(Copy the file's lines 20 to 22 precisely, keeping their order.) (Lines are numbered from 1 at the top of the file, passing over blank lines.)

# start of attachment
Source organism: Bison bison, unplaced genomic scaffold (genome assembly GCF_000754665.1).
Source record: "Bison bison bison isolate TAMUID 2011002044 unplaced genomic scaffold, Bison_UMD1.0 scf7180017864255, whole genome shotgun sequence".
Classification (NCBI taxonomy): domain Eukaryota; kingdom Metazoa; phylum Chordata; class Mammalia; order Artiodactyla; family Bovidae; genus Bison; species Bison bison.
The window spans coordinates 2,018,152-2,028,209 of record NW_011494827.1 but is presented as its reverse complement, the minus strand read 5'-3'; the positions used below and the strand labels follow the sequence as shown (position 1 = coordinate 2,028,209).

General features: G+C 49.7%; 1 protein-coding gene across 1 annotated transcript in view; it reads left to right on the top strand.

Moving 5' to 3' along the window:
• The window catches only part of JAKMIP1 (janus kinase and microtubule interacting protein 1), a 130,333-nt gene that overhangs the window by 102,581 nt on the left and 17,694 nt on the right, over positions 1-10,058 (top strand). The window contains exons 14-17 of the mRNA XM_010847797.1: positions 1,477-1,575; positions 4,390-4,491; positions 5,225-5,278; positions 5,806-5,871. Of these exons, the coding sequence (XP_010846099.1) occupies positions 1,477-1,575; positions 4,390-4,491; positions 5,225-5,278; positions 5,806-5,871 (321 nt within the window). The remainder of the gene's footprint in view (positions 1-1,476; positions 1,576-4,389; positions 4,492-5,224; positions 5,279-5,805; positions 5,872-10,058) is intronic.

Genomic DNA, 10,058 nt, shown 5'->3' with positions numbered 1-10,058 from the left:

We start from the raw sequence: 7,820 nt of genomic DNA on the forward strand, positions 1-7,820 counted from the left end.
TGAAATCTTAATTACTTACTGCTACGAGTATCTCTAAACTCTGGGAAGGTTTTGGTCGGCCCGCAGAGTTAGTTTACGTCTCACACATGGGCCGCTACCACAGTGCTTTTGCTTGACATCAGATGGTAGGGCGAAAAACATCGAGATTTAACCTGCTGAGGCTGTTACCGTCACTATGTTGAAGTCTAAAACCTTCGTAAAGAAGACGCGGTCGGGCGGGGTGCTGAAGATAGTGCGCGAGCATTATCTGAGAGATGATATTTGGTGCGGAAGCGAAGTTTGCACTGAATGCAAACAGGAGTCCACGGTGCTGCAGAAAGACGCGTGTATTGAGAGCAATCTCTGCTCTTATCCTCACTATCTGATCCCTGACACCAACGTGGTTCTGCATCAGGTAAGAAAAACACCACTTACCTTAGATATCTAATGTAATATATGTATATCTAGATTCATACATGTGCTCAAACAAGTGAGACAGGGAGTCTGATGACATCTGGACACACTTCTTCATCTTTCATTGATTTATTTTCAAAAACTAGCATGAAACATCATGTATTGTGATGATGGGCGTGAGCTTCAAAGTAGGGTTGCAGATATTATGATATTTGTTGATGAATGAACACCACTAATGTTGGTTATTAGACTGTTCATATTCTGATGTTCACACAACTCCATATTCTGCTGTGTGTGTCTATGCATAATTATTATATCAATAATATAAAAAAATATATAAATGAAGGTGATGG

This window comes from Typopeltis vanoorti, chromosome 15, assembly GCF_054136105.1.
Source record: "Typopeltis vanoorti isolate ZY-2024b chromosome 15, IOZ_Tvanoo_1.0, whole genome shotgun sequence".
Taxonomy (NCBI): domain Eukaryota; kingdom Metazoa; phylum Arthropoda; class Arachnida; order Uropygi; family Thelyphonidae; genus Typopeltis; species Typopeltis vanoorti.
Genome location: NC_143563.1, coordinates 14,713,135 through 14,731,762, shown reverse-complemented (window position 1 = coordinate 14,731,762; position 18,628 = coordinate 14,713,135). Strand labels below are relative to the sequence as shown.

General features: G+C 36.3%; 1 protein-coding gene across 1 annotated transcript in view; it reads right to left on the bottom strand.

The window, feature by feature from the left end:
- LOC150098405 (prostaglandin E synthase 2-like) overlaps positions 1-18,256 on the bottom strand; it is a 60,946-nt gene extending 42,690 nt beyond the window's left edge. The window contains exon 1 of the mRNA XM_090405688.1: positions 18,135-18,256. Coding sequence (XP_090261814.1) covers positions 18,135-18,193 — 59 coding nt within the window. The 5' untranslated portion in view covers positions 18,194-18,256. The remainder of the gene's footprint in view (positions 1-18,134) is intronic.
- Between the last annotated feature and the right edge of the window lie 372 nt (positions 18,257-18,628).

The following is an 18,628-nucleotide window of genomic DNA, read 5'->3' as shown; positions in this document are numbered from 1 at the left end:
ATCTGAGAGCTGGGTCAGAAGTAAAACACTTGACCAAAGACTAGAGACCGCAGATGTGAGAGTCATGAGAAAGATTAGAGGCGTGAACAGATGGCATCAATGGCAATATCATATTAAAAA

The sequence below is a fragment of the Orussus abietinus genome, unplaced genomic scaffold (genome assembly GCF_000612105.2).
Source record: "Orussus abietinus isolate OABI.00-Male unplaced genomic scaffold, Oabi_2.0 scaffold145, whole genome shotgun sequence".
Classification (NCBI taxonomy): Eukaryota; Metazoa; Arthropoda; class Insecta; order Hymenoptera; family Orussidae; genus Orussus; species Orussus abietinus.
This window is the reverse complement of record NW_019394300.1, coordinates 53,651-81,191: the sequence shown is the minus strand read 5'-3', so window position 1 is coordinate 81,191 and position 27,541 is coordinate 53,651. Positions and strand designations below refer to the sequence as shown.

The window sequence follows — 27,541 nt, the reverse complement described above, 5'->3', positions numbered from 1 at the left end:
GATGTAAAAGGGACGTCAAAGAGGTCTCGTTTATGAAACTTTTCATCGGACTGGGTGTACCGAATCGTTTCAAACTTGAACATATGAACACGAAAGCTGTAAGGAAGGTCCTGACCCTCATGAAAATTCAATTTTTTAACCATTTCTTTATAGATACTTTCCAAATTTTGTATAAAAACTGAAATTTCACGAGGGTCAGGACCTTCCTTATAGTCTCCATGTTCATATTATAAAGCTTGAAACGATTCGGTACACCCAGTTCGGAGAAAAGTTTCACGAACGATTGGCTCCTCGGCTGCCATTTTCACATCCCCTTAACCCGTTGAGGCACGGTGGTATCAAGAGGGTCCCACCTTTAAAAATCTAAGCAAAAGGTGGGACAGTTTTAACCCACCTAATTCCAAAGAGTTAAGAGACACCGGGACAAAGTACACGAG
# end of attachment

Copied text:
ATCTGAGAGCTGGGTCAGAAGTAAAACACTTGACCAAAGACTAGAGACCGCAGATGTGAGAGTCATGAGAAAGATTAGAGGCGTGAACAGATGGCATCAATGGCAATATCATATTAAAAA

The sequence below is a fragment of the Orussus abietinus genome, unplaced genomic scaffold (genome assembly GCF_000612105.2).
Source record: "Orussus abietinus isolate OABI.00-Male unplaced genomic scaffold, Oabi_2.0 scaffold145, whole genome shotgun sequence".